Broad spectrum proteomics analysis of the inferior colliculus following acute hydrogen sulfide exposure

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Abstract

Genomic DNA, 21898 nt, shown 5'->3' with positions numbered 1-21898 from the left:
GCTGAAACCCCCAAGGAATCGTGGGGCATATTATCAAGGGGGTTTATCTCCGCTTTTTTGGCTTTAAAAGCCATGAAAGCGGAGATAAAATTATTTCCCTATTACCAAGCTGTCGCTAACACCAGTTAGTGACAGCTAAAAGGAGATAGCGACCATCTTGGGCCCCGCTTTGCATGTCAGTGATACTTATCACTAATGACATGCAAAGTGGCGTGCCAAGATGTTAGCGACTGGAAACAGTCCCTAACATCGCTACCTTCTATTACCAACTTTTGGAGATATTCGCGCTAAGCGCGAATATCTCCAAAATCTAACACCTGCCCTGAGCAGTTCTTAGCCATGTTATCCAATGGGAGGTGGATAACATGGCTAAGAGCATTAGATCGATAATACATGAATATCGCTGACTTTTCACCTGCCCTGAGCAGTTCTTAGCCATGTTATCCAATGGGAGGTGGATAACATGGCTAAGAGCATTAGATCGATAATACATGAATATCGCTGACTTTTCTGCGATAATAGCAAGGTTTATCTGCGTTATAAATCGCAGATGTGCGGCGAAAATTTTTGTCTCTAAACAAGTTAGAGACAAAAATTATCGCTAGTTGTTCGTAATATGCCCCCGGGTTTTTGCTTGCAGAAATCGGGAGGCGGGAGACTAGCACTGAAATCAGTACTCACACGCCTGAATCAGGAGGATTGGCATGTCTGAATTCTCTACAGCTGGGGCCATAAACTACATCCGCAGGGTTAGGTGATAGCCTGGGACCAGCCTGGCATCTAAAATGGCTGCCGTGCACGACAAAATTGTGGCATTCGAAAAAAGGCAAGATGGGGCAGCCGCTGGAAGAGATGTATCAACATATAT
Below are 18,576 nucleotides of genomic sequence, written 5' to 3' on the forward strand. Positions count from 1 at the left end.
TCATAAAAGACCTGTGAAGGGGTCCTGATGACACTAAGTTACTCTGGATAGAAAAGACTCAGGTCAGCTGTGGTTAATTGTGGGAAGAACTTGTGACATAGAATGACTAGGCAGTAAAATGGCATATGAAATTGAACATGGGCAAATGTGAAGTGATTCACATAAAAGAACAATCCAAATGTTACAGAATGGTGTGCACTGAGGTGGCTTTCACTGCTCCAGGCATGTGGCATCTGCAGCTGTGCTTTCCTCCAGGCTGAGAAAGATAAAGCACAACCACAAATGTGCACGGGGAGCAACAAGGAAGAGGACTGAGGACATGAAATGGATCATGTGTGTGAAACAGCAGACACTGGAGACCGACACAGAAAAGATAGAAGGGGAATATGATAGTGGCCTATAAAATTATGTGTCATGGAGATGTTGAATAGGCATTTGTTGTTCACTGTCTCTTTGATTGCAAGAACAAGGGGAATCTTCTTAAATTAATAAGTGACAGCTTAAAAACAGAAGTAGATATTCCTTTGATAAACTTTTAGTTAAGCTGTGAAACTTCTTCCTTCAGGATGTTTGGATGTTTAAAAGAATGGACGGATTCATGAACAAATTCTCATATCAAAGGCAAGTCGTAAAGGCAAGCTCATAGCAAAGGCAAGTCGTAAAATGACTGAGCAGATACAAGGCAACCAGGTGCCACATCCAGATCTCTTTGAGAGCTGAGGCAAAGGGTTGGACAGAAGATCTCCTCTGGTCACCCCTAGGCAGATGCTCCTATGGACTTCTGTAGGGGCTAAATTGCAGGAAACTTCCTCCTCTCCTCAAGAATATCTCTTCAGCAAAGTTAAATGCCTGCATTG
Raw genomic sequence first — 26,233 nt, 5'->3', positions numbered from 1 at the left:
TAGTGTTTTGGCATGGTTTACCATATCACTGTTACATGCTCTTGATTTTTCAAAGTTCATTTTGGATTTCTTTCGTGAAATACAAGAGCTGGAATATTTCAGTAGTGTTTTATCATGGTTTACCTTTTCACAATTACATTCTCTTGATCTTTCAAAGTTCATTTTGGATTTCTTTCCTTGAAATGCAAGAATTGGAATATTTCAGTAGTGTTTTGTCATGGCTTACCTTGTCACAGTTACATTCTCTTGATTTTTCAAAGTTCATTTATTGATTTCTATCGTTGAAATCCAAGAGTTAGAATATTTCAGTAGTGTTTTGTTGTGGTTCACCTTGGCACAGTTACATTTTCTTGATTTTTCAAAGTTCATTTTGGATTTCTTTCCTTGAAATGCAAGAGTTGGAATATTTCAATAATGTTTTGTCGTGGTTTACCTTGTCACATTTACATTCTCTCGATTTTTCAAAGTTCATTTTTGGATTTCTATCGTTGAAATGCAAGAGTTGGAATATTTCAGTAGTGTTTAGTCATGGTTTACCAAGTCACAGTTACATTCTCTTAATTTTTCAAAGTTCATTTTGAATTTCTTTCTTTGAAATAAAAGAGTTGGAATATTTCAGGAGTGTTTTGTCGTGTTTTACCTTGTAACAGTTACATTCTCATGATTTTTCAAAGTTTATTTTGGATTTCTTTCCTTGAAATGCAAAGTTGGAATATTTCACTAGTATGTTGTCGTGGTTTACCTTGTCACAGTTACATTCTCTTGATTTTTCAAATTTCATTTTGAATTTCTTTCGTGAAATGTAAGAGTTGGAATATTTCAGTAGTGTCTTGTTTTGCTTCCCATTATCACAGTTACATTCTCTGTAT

Acute exposure to high concentrations of H2S causes severe brain injury and long-term neurological disorders, but the mechanisms involved are not known. To better understand the cellular and molecular mechanisms involved in acute H2S-induced neurodegeneration we used a broad-spectrum proteomic analysis approach to identify key molecules and molecular pathways involved in the pathogenesis of acute H2S-induced neurotoxicity and neurodegeneration. Mice were subjected to acute inhalation exposure of up to750 ppm of H2S. H2S induced behavioral deficits and severe lesions including hemorrhage in the inferior colliculus (IC). The IC was microdissected for proteomic analysis. Tandem mass tags (TMT) liquid chromatography mass spectrometry (LC-MS/MS)-based quantitative proteomics was applied for protein identification and quantitation. LC-MS/MS identified 598, 562, and 546 altered proteomic changes at 2h, and on days 2 and 4 post-H2S exposure, respectively. Of these, 77 proteomic changes were statistically significant at any of the 3 time points. Mass spectrometry data were subjected to Perseus 1.5.5.3 statistical analysis, and gene ontology heat map clustering. Expressions of several key molecules were verified to confirm H2S-dependent proteomics changes. Webgestalt pathway overrepresentation enrichment analysis with Panther engine revealed H2S exposure disrupted several biological processes including metabotropic glutamate receptor group 1 and inflammation mediated by chemokine and cytokine signaling pathways among others. Further analysis showed that energy metabolism, integrity of blood-brain barrier, hypoxic, and oxidative stress signaling pathways were also implicated. Collectively, this broad-spectrum proteomics data has provided important clues to follow up in future studies to further elucidate mechanisms of H2S-induced neurotoxicity.

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